- The Washington Times - Tuesday, September 30, 2003

One of the more unusual aspects of the 2003 Redskins is that their most grizzled veterans — the top 14, if you can believe that — all began their careers in other organizations. Bruce Smith (Bills), Jessie Armstead (Giants), Kevin Mitchell (49ers) … you can go right on down the list. The Redskins, in other words, have a rather limited collective memory. And their tribal elders, if you want to call them that, tend to be imported rather than home grown.

So when they get up on opponents like they’ve gotten up on the Falcons (33-24) and Patriots (20-3) the past three weeks, there’s nobody in the huddle who can really say, “Come on, let’s close this thing out. We all know the drill.” The Redskins, after all, haven’t been “we” for very long — nobody has been with the club longer than five seasons — and they don’t have a vast storage of winning experiences to draw on.

Anyway, if you’re trying to understand why the Redskins are having trouble finishing off foes — and why your blood pressure keeps shooting up on Sundays — there’s one possible explanation for you. The Redskins, this theory goes, aren’t truly a team yet. They’re simply a collection of players, many of them still fairly new to town, who are trying to develop into a team. And part of that process is going through what they’ve gone through against Atlanta and New England.

Then again, maybe I’m over-thinking this. Maybe the Redskins just like to live dangerously.



“Bruce [Smith] had a great comment after [Sundays] game,” Renaldo Wynn says. “He said, ‘When you leave it to chance, anything is possible.’”

The Redskins were definitely staring Anything in the face in the final two minutes. Their 17-point lead had dwindled to a field goal, and the Patriots had a first down at the Washington 45 with plenty of time to score. But the defense slammed the door, didn’t even let the Pats get close enough for a field goal try, and Patrick Ramsey knelt down in prayerful thanks to kill the remaining 37 seconds.

“When you go through the fire, you’ve got to rise higher,” says Wynn. “I think that’s the biggest test for most teams, trying to protect leads. A lot of teams that make the Super Bowl have a game or two that maybe they should have lost — but, for whatever reason, they didn’t. Hopefully, we’re done with these types of games. I certainly don’t want to go through any more of them.”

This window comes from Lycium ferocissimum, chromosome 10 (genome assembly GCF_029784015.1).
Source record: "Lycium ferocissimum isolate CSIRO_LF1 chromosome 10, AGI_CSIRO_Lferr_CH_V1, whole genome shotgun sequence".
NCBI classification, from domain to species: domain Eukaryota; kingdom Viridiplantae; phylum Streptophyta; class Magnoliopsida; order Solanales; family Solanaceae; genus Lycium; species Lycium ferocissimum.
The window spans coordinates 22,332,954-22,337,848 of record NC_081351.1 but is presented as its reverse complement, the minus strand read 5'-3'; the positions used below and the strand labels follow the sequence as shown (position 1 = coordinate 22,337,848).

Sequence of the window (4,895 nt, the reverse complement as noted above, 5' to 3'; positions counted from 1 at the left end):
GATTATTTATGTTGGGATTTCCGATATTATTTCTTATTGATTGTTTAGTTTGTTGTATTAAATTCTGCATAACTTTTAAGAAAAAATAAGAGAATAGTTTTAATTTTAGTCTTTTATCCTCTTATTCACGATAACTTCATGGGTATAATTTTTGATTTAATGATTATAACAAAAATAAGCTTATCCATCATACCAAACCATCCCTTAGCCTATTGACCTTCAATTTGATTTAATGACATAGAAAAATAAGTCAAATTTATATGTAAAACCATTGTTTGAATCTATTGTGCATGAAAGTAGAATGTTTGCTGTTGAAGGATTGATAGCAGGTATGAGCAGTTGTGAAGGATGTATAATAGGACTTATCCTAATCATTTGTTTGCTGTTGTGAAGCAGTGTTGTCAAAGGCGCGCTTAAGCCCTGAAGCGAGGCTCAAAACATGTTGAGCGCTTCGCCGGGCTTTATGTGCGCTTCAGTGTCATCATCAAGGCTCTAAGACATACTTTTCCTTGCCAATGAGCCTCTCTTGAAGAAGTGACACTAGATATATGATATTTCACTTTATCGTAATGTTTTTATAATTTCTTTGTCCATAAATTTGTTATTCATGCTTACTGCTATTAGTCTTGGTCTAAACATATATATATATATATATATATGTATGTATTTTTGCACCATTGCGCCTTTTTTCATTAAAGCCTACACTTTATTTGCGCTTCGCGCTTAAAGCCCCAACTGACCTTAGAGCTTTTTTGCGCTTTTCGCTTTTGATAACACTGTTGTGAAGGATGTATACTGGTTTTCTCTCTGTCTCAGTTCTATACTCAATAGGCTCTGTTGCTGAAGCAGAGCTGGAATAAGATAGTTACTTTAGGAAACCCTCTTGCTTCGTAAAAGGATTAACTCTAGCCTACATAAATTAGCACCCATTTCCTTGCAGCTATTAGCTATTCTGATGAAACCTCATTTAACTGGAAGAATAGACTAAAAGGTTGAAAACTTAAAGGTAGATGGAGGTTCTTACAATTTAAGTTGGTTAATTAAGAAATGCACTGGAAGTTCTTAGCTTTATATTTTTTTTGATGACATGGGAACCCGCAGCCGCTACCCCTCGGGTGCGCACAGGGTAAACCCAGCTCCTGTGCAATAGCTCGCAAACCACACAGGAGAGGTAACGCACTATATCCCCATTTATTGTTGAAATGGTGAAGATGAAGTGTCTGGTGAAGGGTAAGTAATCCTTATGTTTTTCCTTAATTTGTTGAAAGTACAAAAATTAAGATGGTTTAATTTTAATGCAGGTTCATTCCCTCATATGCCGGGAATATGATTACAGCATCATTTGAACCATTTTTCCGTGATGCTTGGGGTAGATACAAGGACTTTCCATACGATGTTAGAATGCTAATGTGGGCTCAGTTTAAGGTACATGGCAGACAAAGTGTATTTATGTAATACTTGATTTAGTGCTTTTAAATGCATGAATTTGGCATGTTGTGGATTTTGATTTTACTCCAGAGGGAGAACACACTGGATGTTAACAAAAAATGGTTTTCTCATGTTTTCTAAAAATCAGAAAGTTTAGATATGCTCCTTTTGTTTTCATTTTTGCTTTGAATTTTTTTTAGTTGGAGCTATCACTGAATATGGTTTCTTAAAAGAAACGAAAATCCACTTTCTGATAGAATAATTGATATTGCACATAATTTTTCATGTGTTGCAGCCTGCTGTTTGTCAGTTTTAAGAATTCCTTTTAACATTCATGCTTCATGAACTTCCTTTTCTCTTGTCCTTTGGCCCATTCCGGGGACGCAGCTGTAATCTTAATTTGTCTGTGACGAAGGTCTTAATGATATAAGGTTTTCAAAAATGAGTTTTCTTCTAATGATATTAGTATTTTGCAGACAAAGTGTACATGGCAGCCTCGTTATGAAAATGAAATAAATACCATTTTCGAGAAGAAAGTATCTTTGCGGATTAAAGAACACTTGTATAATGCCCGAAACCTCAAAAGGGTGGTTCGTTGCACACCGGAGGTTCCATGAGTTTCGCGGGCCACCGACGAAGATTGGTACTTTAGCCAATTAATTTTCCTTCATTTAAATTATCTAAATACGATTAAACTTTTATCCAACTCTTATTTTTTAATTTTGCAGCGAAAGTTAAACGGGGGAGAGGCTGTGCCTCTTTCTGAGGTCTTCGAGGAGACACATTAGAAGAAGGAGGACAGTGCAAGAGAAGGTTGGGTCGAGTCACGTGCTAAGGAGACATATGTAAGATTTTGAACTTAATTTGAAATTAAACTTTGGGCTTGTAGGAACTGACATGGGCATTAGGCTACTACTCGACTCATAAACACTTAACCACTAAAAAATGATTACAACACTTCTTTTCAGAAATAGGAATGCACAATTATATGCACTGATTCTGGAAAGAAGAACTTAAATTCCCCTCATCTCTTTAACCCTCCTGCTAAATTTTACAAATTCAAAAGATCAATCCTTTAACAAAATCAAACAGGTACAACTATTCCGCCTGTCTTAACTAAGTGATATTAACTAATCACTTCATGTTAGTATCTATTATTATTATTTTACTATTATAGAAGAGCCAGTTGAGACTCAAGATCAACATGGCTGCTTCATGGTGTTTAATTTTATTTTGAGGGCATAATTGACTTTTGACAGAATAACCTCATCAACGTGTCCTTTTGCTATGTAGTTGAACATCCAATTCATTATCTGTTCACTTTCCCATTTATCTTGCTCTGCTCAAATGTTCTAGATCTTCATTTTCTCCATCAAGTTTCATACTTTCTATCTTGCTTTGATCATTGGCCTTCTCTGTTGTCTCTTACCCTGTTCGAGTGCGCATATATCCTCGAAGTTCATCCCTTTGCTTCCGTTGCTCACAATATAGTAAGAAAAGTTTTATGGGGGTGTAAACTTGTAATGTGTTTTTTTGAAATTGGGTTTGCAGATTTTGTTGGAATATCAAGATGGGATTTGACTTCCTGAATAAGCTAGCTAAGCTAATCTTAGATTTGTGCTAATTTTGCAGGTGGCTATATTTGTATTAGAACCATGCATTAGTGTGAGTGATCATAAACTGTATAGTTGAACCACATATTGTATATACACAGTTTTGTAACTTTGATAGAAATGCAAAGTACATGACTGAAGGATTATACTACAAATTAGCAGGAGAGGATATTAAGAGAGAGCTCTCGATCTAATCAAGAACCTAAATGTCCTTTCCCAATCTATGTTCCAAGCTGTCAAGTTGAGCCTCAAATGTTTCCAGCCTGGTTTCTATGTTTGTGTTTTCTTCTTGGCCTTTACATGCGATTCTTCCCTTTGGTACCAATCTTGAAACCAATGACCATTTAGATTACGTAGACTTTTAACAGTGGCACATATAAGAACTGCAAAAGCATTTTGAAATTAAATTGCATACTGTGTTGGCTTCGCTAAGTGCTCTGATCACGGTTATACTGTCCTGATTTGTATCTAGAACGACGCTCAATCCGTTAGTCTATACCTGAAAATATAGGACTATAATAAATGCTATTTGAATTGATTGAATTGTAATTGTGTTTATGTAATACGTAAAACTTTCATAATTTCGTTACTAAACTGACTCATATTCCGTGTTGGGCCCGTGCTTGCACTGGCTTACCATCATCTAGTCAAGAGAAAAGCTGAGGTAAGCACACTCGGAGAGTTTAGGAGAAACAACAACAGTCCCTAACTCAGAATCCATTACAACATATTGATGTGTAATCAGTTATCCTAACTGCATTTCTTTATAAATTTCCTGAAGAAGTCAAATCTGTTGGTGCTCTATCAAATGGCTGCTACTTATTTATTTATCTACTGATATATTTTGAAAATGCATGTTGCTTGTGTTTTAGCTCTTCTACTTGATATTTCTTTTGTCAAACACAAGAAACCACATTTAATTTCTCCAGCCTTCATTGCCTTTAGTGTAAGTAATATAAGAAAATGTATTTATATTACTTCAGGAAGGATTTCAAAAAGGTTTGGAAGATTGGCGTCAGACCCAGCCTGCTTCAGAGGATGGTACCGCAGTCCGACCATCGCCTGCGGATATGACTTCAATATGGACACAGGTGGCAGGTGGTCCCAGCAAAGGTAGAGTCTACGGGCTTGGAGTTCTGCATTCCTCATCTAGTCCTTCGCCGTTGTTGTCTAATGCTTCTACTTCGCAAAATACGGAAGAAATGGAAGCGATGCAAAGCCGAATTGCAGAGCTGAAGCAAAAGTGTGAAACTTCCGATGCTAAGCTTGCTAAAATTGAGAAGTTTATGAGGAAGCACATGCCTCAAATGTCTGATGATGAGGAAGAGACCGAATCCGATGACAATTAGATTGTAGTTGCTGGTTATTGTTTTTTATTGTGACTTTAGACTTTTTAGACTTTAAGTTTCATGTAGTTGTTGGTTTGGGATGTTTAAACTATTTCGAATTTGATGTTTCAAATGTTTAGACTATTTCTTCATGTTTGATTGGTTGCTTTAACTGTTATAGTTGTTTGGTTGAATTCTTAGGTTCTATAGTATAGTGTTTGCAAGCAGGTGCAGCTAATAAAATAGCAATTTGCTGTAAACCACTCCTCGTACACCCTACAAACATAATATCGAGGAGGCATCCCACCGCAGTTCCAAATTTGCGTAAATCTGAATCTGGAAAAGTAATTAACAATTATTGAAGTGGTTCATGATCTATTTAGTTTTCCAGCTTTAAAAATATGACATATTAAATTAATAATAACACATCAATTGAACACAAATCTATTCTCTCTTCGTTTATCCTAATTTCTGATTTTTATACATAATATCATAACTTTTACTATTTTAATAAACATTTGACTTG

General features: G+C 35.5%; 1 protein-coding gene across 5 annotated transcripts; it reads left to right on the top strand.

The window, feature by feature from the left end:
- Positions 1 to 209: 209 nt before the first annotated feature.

Steve Spurrier says the Redskins “haven’t blown many leads [during his tenure] — and hopefully we won’t.” But the club has had a tendency to make life difficult for itself. Forget the Atlanta and New England games, how about the one against Indianapolis last season, when the Colts chopped a 20-0 deficit to 23-21 and had a two-point conversion to tie? Then there was the finale against Dallas, in which the Cowboys made it much too interesting in the late going by connecting on a 46-yard touchdown pass. (We won’t even talk about the Thanksgiving Day game at Dallas, where the Redskins were ahead by 10 in the second half and couldn’t put the Cowboys away.)

Spurrier’s newness to pro ball might have something to do with it. In the Atlanta and New England games he may have gone into a clock-killing mode too early, not fully appreciating how easily those teams could come back. Patrick Ramsey threw just seven passes in the second half Sunday, and “maybe when we get a lead we have to throw the ball a little bit more [and try to] stay on the field,” the Ball Coach said afterward.

Then again, he said yesterday, “If you have the quarterback drop back and throw — and he gets hit and fumbles and they return it for a touchdown — you’re a fool. If you run it and punt, … [at least] you’re making the other team beat you.”

Another explanation might be that the Redskins are still young in spots. Ramsey, whose two turnovers fueled the Jets’ rally in the opener, is just a second-year man. And cornerback Ade Jimoh, the victim of ill-timed TDs by the Falcons and Patriots, is only a rookie. “This year is a growing experience,” is the way Armstead looks at it.

And so far, the Redskins haven’t paid too dearly for their mistakes. They’re 3-1 and in an unfamiliar position — first place in the NFC East.

“We’re showing that when the going gets tough, we can pull together,” says Armstead. “When we need a stop, we know the defense can get it. When we need a score, we know the offense can get it. Sometimes you’re on teams where that’s not the case. The offense is limited. It doesn’t have the firepower.”

Some people will tell you “the close games even out.” Others will tell you “nothing in life evens out.” We’ll see, in the weeks ahead, how it breaks for the Redskins. Will they get better at handling these situations, better at wrapping up victories, or will they continue to tempt fate — and pay the awful price?

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